For six years, Shasta College has received grants from the U.S. Department of Justice, Office of Violence Against Women, to build and expand programs that reduce sexual assault, stalking, and dating and domestic violence. This year’s grant of $549,133 will allow the college to expand its programming to nearby Simpson College.

Though Simpson is a small, private college, “we are all part of the same community,” says Amy Schutter, Shasta’s director of grant development.

“We asked ourselves what we could do to foster a community wide connection and create a culture of safety. Simpson is our nearest neighbor, and we share the same community partners. They’ve never had a program like this, and we wanted to share best practices with them.”

Those best practices are all folded into Shasta’s CARES program (Campus Advocacy, Resources and Education for Safety), which was established as a partnership between the school’s public safety and health departments, the Redding police department, and One Safe Space, a resource organization for victims of domestic violence. Schutter is serving as interim director of the CARES program.

CARES programming focuses on both education and prevention strategies: building healthy relationships, bolstering communication skills, and recognizing the warning signs of abuse. Bystander intervention strategies are included, so those who see something have the tools they need to say something.

All incoming students take the “Not Anymore” prevention course, and lessons are reinforced at student orientations. After all, the psychological effects of violence and abuse will affect academic performance as well as other aspects of the student’s life.

Policies and protocol are baked into the CARES program, so that when an incident arises on campus or off, victims know whom to contact for help. In turn, college personnel and law enforcement are trained in trauma-informed practice. When students need to be referred to a social service agency, that hand-off is smooth. Gone are the days when victims are given a list of phone numbers to call if they need more help, says Schutter.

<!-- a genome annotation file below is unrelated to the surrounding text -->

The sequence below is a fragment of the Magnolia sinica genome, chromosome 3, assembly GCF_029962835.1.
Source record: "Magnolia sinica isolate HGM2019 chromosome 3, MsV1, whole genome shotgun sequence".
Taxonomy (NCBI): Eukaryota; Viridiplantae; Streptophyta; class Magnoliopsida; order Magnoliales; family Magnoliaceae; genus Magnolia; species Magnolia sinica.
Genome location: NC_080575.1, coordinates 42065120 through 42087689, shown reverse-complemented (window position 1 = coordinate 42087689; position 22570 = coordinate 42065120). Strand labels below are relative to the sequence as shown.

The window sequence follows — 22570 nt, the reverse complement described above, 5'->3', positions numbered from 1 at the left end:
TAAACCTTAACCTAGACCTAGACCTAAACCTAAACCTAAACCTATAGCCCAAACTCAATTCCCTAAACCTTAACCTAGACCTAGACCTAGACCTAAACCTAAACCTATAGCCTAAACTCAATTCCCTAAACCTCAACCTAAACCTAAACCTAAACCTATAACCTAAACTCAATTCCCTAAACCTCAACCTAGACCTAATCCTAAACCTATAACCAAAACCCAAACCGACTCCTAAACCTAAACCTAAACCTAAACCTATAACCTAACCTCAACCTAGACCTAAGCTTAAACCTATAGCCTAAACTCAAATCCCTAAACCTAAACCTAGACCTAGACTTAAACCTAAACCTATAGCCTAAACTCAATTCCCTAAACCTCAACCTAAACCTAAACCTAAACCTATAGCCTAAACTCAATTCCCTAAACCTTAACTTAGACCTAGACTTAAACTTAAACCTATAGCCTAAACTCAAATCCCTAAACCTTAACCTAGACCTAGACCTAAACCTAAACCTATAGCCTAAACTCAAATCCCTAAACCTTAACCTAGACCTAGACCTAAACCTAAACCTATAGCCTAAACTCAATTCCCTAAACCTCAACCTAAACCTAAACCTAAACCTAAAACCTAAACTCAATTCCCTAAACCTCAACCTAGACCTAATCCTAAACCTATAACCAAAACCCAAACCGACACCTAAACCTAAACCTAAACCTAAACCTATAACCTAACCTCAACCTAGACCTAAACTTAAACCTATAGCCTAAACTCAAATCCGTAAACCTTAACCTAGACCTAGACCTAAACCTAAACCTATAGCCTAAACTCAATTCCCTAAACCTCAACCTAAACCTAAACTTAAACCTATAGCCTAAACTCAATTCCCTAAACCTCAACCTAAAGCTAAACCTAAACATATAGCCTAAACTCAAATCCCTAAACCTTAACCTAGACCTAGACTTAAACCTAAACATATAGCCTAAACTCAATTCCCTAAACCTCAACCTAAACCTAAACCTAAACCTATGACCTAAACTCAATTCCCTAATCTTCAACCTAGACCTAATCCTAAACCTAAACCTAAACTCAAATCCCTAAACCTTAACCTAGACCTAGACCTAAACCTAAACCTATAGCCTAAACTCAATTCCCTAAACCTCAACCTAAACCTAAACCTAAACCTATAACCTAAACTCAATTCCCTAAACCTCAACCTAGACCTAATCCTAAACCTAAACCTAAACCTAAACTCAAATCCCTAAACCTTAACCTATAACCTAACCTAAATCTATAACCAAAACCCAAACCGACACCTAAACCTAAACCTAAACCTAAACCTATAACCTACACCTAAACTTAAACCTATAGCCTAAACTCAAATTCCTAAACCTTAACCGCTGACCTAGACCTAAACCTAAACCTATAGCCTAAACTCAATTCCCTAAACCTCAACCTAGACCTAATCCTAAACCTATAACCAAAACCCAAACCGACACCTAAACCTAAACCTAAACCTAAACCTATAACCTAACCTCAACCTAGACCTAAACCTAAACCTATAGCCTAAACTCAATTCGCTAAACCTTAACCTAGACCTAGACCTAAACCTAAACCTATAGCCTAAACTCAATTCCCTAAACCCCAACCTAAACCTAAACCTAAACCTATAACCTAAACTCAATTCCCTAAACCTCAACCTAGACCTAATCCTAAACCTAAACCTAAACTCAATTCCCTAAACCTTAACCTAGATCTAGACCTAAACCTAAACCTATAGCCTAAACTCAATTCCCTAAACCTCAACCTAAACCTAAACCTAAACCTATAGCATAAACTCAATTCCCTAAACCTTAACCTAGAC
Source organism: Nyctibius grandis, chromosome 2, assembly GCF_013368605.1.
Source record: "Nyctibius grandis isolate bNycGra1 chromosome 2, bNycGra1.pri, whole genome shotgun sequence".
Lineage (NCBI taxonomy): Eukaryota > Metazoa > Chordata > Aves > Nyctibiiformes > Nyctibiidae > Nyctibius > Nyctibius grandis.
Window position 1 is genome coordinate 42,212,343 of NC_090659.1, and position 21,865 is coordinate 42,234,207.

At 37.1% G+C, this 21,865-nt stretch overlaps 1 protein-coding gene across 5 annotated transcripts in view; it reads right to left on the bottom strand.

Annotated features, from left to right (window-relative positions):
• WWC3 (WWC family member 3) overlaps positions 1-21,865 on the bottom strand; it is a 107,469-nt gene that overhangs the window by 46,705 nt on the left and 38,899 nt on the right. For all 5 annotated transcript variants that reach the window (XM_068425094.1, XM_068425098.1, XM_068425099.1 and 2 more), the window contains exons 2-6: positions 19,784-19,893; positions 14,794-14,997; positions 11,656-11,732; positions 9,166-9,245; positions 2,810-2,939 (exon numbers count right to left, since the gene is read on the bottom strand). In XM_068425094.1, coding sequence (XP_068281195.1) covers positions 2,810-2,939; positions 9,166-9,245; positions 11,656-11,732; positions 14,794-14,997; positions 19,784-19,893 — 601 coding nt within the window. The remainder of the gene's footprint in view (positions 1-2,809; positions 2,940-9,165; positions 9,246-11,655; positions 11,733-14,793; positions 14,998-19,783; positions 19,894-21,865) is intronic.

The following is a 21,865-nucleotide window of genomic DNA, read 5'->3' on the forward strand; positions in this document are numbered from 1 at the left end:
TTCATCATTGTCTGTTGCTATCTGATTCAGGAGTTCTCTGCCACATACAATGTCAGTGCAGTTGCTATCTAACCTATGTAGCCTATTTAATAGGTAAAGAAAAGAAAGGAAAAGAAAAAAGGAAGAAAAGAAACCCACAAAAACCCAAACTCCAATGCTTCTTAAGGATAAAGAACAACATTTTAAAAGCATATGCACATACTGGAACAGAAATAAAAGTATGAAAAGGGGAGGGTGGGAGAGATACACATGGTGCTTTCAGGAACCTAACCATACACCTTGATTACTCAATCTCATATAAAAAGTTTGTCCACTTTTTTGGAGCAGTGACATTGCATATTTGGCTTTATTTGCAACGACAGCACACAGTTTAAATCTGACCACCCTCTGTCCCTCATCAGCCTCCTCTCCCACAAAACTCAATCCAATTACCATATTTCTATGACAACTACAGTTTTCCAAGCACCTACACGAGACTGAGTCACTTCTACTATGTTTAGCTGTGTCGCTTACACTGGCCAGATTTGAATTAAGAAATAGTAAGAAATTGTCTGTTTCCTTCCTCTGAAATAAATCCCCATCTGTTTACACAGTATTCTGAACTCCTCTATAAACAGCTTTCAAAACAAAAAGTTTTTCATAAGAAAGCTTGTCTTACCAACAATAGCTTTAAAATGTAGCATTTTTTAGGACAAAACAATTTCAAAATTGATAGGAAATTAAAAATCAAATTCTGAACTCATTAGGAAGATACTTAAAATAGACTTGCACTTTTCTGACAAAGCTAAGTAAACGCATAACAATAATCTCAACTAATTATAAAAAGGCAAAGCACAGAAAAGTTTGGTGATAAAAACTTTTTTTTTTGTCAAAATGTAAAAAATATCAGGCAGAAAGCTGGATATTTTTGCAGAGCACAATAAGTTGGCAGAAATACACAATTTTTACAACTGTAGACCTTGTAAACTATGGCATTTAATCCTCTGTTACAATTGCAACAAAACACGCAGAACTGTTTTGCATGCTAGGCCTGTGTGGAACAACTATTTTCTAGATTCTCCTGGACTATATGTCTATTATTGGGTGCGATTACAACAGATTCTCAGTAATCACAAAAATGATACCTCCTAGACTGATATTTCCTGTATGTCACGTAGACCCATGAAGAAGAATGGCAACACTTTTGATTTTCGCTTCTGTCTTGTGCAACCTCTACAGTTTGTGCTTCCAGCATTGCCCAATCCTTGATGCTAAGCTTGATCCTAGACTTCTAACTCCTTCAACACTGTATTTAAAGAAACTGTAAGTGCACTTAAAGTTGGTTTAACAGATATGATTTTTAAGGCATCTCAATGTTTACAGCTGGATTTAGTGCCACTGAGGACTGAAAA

“All our initiatives point towards fostering a culture where these types of crimes are not tolerated,” says Schutter, adding that each year the program expands a bit. “We’re now working with special equity groups, translating materials into American Sign Language and Spanish, for example, and have taken the program to our three satellite campuses.”

Shasta and Simpson have frequently worked together on projects such as veteran support and Covid testing, says Mark Endraske, Simpson’s dean of students and Title 9 coordinator.  “This is another great opportunity to continue to build on a positive working relationship and to expand the programming we already have in this area.”

For Simpson, the first order of business will be to hire a coordinator and organize its internal coordinated response. That includes school policies, disciplinary protocol, and steps for liaising with the police.  Much of the technical assistance and training to do this comes from the federal government. The partnership will allow the two colleges to leverage resources and coordinate training, working together to promote healthy behaviors, safety, and accountability.